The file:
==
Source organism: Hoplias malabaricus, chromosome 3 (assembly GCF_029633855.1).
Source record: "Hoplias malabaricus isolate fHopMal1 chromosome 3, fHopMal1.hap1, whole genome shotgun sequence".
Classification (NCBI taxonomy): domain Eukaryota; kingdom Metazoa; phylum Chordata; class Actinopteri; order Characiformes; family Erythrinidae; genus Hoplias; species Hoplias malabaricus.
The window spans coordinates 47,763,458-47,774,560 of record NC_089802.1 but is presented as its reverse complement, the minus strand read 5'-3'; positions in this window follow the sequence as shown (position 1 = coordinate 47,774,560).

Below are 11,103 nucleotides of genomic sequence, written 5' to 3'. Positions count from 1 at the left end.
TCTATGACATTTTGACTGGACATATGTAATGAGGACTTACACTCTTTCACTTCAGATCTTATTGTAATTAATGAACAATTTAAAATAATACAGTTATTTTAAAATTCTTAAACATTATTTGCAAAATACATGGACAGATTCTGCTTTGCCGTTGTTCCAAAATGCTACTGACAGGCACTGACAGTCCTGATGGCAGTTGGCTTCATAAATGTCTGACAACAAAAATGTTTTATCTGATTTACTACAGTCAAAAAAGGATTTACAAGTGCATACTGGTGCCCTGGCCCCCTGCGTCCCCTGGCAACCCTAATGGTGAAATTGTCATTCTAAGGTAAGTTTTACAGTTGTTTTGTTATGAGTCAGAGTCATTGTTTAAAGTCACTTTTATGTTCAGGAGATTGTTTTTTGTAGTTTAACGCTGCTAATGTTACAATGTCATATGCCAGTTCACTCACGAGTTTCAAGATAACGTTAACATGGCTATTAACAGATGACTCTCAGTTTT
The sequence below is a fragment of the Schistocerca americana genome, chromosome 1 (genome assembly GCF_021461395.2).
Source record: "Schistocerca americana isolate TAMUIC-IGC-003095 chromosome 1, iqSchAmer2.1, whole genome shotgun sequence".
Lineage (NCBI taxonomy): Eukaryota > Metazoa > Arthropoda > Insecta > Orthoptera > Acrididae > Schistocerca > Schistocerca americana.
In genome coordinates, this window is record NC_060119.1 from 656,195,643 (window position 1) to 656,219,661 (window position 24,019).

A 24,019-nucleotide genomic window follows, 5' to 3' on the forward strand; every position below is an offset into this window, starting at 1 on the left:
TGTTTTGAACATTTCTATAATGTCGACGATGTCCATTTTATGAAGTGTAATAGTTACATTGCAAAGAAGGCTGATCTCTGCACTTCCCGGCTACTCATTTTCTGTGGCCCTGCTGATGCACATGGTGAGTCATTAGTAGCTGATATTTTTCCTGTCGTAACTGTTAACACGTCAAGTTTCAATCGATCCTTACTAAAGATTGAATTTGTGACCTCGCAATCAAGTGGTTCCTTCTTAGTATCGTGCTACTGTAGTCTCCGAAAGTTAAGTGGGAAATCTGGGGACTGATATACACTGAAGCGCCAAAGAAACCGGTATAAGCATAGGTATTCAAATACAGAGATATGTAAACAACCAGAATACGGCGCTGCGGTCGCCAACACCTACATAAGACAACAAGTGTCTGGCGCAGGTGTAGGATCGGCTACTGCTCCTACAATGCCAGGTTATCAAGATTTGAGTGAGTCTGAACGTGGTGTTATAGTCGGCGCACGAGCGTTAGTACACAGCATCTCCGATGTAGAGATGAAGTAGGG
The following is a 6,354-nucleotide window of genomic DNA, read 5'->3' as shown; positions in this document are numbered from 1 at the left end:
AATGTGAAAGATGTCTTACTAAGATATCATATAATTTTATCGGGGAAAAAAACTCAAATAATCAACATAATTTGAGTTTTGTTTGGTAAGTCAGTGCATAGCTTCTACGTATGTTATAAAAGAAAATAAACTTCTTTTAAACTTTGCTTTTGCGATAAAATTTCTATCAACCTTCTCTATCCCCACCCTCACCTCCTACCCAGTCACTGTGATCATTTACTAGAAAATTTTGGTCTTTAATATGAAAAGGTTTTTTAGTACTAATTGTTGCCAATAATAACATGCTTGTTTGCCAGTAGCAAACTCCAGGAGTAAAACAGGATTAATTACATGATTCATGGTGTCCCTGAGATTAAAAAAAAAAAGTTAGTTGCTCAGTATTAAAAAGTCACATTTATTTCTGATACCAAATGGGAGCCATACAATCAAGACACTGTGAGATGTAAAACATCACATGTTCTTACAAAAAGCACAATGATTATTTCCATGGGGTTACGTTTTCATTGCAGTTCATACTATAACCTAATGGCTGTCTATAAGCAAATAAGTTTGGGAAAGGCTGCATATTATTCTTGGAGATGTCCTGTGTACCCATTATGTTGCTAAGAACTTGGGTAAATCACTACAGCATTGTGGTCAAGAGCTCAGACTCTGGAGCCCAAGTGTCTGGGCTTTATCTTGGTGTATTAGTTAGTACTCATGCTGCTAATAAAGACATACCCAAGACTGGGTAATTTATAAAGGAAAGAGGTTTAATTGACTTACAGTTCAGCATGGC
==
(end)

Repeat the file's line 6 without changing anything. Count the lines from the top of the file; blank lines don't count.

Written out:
TCTATGACATTTTGACTGGACATATGTAATGAGGACTTACACTCTTTCACTTCAGATCTTATTGTAATTAATGAACAATTTAAAATAATACAGTTATTTTAAAATTCTTAAACATTATTTGCAAAATACATGGACAGATTCTGCTTTGCCGTTGTTCCAAAATGCTACTGACAGGCACTGACAGTCCTGATGGCAGTTGGCTTCATAAATGTCTGACAACAAAAATGTTTTATCTGATTTACTACAGTCAAAAAAGGATTTACAAGTGCATACTGGTGCCCTGGCCCCCTGCGTCCCCTGGCAACCCTAATGGTGAAATTGTCATTCTAAGGTAAGTTTTACAGTTGTTTTGTTATGAGTCAGAGTCATTGTTTAAAGTCACTTTTATGTTCAGGAGATTGTTTTTTGTAGTTTAACGCTGCTAATGTTACAATGTCATATGCCAGTTCACTCACGAGTTTCAAGATAACGTTAACATGGCTATTAACAGATGACTCTCAGTTTT